Fair Brings In Growing Companies
Published: Thursday, February 21, 2013
Updated: Thursday, February 21, 2013 01:02
The Heights Room was filled with both aspiring entrepreneurs and Boston-area tech firms this Monday during the Boston College Venture Competition’s (BCVC) first annual startup career fair. Companies, some of which were founded by recent BC alumni, had the chance to meet students who were eager to work in innovative and fast-paced tech companies.
Mike Russo, A&S ’13, attended the fair to meet members of the local startup community and to learn about startup job opportunities.
“I’ve had a great time,” Russo said. “There’s a bunch of cool companies here and a lot of them were founded by BC grads. It makes it kind of relatable. You know they were in our shoes back only a few years [ago].”
BCVC, along with hosting its annual competition, has become a major promoter of entrepreneurial awareness on campus. Sophia Papastamelos, CSOM ’13, is a member of BCVC and was the head coordinator of the startup fair.
“Our mission as an organization at Boston College is to get more students involved with entrepreneurship, involved with the innovative startup community in Boston, and so we’re really trying to put on more types of events to facilitate that,” Papastamelos said. “We have our elevator pitch competition, we have speakers come in, we have this—we’re really trying to build it up.”
BCVC’s initiatives are similar to many at universities across the country. Academic institutions are establishing programs to teach students entrepreneurial skills and to recognize business opportunities.
Ryan Traeger, BC ’03, is the founder and CEO of Achvrs, an achievement interface that helps people track personal goals and connect with their friends.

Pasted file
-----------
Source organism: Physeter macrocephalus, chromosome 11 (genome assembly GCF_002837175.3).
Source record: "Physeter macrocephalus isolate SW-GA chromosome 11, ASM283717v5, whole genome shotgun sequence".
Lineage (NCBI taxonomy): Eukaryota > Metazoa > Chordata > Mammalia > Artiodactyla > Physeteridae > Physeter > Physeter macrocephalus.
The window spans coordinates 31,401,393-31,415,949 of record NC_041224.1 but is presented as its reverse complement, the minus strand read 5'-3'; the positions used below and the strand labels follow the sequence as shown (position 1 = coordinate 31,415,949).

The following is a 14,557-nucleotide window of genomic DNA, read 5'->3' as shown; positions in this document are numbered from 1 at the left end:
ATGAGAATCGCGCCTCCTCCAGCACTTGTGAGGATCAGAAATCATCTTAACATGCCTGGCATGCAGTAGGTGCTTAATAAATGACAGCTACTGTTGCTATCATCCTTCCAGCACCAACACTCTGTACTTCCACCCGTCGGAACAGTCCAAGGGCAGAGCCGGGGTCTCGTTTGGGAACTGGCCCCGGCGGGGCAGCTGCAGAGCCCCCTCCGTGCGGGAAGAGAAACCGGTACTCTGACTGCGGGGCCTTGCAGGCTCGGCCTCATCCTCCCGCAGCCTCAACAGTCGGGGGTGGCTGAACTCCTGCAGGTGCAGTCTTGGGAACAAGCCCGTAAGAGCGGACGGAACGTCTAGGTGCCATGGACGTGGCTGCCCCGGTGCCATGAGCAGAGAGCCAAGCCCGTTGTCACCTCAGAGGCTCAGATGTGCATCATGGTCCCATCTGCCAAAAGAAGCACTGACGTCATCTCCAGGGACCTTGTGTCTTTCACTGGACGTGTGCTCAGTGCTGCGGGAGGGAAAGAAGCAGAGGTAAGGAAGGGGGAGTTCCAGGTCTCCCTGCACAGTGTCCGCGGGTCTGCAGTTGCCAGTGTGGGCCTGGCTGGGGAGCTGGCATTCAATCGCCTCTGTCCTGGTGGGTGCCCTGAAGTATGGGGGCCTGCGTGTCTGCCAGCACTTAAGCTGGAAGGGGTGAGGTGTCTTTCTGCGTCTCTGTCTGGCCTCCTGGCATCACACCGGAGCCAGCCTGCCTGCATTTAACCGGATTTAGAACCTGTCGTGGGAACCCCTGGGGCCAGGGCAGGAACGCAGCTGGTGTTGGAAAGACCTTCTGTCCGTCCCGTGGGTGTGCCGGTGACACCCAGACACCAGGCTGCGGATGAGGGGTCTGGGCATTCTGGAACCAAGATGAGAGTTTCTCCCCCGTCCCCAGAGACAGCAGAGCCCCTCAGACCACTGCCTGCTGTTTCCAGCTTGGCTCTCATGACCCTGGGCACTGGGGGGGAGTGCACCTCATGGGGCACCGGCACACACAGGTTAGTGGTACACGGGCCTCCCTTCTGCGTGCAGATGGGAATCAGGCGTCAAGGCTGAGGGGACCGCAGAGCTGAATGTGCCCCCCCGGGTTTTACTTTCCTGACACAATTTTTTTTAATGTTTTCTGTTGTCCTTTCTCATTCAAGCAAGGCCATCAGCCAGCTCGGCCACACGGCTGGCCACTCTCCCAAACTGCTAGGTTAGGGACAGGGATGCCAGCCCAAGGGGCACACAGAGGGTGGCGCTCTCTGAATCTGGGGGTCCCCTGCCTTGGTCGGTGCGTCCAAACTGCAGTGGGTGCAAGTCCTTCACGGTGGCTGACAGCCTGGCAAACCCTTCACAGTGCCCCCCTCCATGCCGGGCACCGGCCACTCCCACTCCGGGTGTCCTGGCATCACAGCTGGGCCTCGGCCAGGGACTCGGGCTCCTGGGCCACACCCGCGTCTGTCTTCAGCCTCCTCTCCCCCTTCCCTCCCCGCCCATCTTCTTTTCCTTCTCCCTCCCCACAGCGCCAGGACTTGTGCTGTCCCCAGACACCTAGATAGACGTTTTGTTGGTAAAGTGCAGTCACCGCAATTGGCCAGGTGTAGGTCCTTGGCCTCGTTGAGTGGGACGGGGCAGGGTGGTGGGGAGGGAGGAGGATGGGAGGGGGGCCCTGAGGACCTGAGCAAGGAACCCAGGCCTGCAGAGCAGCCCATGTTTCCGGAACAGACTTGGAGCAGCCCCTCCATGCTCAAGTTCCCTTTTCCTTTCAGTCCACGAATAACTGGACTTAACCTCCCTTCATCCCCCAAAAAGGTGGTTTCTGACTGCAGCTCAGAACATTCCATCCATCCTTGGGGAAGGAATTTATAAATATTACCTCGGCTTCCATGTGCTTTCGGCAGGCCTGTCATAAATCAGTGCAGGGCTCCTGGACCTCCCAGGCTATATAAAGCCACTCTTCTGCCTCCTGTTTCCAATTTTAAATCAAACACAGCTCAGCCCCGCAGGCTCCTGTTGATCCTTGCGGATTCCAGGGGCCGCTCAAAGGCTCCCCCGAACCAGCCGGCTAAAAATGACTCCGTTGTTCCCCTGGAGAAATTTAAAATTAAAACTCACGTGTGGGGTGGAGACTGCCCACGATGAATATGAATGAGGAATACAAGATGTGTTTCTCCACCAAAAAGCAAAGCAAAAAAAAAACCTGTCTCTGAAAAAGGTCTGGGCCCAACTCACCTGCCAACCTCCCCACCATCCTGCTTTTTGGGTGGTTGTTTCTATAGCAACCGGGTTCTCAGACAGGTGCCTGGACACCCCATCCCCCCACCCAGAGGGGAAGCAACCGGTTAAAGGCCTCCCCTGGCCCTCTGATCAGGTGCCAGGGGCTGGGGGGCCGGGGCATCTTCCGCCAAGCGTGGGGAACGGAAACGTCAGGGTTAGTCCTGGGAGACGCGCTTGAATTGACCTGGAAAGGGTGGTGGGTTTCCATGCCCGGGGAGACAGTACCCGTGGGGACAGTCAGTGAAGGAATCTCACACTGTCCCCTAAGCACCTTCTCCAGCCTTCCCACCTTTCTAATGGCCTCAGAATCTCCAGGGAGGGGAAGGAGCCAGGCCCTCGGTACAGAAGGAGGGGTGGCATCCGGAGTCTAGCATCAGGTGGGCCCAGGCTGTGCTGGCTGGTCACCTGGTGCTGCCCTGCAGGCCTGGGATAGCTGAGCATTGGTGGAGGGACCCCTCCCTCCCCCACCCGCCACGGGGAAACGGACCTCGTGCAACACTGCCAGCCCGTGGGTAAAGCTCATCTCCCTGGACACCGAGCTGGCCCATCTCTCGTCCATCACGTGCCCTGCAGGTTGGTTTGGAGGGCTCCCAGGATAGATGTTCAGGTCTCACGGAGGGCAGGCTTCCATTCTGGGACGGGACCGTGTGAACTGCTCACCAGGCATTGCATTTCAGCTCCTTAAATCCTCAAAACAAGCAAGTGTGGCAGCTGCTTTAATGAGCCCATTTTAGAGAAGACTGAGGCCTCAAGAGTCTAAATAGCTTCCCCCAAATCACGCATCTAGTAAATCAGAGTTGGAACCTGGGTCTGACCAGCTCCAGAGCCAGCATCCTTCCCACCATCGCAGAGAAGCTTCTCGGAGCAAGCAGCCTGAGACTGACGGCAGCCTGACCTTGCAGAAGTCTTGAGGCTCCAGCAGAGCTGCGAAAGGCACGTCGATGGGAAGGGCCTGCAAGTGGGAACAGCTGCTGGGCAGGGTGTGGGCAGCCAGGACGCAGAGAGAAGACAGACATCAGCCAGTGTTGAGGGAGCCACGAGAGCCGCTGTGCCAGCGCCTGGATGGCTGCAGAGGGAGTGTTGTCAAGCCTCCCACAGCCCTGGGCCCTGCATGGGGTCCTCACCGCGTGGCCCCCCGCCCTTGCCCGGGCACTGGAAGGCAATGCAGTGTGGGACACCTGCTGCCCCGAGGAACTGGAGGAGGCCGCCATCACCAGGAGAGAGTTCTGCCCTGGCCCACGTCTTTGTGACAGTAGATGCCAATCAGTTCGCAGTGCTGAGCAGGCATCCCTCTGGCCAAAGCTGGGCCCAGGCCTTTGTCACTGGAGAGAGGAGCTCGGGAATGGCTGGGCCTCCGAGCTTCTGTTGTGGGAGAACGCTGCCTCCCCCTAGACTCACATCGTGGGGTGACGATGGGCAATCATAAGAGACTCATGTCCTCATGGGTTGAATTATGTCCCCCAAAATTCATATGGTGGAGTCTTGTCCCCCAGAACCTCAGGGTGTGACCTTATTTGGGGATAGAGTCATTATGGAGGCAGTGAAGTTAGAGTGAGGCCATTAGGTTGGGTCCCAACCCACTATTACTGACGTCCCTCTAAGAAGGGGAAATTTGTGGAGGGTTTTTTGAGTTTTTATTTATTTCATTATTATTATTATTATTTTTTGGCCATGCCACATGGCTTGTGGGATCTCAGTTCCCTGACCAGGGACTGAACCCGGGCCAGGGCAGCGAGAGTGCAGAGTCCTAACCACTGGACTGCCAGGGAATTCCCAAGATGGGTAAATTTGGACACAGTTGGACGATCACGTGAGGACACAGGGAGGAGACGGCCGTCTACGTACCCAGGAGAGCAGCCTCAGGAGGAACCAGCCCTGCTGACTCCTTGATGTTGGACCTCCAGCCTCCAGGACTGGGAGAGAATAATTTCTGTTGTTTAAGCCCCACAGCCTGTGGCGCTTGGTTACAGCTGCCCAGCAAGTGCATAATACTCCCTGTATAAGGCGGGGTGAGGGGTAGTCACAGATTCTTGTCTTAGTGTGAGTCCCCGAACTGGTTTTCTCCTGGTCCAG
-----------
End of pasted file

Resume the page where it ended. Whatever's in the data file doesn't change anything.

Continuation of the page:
“I’m really happy with what Boston College is doing with this,” Traeger said. “In Boston specifically, this town is just filled with startups, absolutely filled with startups. And you have MIT and Bentley, and all these universities and they’re all doing this and we’re finally getting on the bandwagon, and we’re doing it really well. These are a lot of great Boston-based startups. I’m just so excited to see this happen.”
Chris Bolman, BC ’06, is co-founder of ZoomTilt, a media technology company that delivers social video marketing solutions to brands. He said BC’s startup fair was one of the better things they have done to recruit talent.
“I’m actually really impressed, I’ll just flat out say it,” Bolman said. “I was a BC grad, I graduated class of ’06—when I was here this was just nonexistent. There was no innovation community, no tech community, the computer science major was pretty underdeveloped and, by comparison, seeing what Professor Gallaugher and BCVC have accomplished, it’s just really impressive. I think this is a really good first step in terms of building this as a real tradition.”
The Carroll School of Management has major strengths in finance and accounting, so much so that BC students often shy away from the more unconventional career opportunities that exist in smaller startup firms.
John Gallaugher, associate professor of information systems, is a BCVC advisor and has been a mentor to many of the entrepreneurs that have come out of BC.
“If a student wants to go into finance or accounting, I want to increase the skids for them and help them do that and be a success,” Gallaugher said. “But I think one of the things that concerns me is that a number of students come in and they have blinders on. There’s a lot of mythology around ‘the very best job for any student is going to be on Wall Street,’ and that’s simply not true. By exposing students to the breadth of opportunities that exist, I think we help students in that life discernment outcome that we want Boston College to deliver.”
Alex LoVerde, BC ’11, is the co-founder and CEO of Wymsee, a young tech company that makes software for the TV and film industries. Their production software is being used on the sets of Anchorman 2, Bones, Boardwalk Empire and 30 Rock. He admitted that the startup world is not for everyone.
“It depends on the person, what you want to make of your career,” LoVerde said. “I mean, if you want stability, then there’s nothing better than going to a big Deloitte or something like that. But if you’re not really worried about that, and you know that you’ll always work hard at what you’re doing, and you just want to do something that you love, finding a startup that fills that passion for you is probably the best use of your time—because you’ll actually have a big impact. Like our company, we only have six people.”